Your answer is to the wrong number of significant figures. You should always round your answer to the same number of significant figures as the value in the question with the least number of significant figures. In question one, this is two significant figures. 3199.2 rounded to 2 significant figures is 3200

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4. (Original post by Kyx)
Your answer is to the wrong number of significant figures. You should always round your answer to the same number of significant figures as the value in the question with the least number of significant figures. In question one, this is two significant figures. 3199.2 rounded to 2 significant figures is 3200

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Will keep in mind, thanks!
5. (Original post by LeiPoorGuyAh)
Will keep in mind, thanks!
Just to add to this, where possible use algebra for as long as you can and do all of the calculations in one sum rather than step by step - and don't round until the end. Otherwise you're likely to make rounding errors at some point ☺

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6. (Original post by LeiPoorGuyAh)
I've been going through past papers doing questions and I've noticed that if I do each step manually, I get an answer that's a little off and not accepted in the mark scheme.

Example 1
Here is a list of the ingredients needed to make lentil soup for 6 people. Lentil Soup (for 6 people) 120 g lentils 300 g carrots 800 ml vegetable stock 3 onions Jenny wants to make lentil soup for 24 people.

So if I do 800/6, that gives me 133.3ml. Then doing 133.3x24, it gives me 3199.2.

According the the mark scheme, the answer is actually 3200 and 3199.2 won't be accepted.

Example 2
Lizzy drove by car to visit her aunt. She left home at 930 am. Lizzy arrived at her aunt’s house at 1115 am. She drove a distance of 140 km. Work out, in km/h, Lizzy’s average speed for the journey.

I did 140/105 which gives me 1.3km/min, so 60x1.3 is 78mph. But if I do 140/105x60, I get 80. 80 is the only answer the scheme accepts.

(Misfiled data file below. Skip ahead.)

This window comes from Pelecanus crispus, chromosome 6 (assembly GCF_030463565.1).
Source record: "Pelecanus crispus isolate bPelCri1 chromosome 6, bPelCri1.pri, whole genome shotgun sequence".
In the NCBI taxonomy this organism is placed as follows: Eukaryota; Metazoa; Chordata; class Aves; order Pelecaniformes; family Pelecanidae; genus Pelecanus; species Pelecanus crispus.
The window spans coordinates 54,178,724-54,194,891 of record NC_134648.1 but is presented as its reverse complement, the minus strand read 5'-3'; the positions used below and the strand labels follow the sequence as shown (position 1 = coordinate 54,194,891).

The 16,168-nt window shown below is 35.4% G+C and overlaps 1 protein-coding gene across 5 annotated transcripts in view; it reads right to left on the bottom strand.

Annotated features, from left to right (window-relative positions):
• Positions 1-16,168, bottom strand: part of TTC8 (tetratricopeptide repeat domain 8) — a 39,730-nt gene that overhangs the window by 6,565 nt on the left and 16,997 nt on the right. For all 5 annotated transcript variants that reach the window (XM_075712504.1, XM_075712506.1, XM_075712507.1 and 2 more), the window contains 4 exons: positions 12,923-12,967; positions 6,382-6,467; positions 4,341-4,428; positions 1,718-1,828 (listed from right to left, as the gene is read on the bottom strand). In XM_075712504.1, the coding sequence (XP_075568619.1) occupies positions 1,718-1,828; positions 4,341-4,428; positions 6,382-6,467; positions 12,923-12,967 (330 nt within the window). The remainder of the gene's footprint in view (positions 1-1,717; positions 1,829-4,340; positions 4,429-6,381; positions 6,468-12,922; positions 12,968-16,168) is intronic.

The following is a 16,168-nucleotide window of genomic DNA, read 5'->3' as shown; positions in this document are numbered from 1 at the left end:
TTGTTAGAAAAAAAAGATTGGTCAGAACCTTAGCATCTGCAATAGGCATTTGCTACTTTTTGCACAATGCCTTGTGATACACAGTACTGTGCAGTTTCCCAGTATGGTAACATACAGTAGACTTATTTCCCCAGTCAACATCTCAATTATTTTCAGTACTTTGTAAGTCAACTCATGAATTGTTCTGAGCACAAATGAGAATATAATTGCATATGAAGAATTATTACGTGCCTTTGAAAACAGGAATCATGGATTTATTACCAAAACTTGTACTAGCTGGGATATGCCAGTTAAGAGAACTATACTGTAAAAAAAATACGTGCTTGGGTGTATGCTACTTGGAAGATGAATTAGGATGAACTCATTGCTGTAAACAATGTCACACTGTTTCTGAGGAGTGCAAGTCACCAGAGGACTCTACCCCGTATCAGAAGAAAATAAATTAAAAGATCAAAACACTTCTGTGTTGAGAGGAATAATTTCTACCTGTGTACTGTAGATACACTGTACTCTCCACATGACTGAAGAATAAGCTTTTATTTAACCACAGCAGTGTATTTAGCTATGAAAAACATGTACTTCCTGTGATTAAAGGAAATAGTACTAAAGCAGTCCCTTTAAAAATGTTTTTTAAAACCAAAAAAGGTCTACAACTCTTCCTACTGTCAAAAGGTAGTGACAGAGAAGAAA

So what's going on and is there a way to fix this problem with the FX-83GT Plus? Or do I have to remember to do it all in one calculation?
I assume that, at the moment, you are entering your halfway answer back into the calculator. Don't!

For the first one, do 800/6. Your calculator now says 133.333333333

Don't clear it, just type x 24. It will give you 3200 for your answer.
7. (Original post by tiny hobbit)
I assume that, at the moment, you are entering your halfway answer back into the calculator. Don't!

For the first one, do 800/6. Your calculator now says 133.333333333

Don't clear it, just type x 24. It will give you 3200 for your answer.
Better yet, type (800*24)/6 in the first place

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8. (Original post by Implication)
Better yet, type (800*24)/6 in the first place

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Not better, just the same! (and the OP has to worry about whether brackets are needed)
9. (Original post by tiny hobbit)
Not better, just the same! (and the OP has to worry about whether brackets are needed)
Probably the same functionally for most sensible calculators, but the potential for human error is substantially lower. Particularly if OP ever has to deal with calculations involving more than 2 or 3 quantities, which is almost guaranteed to be the case if they go on to study in higher education!

Working out where to place the brackets is exactly the same as working out the order in which to perform the calculations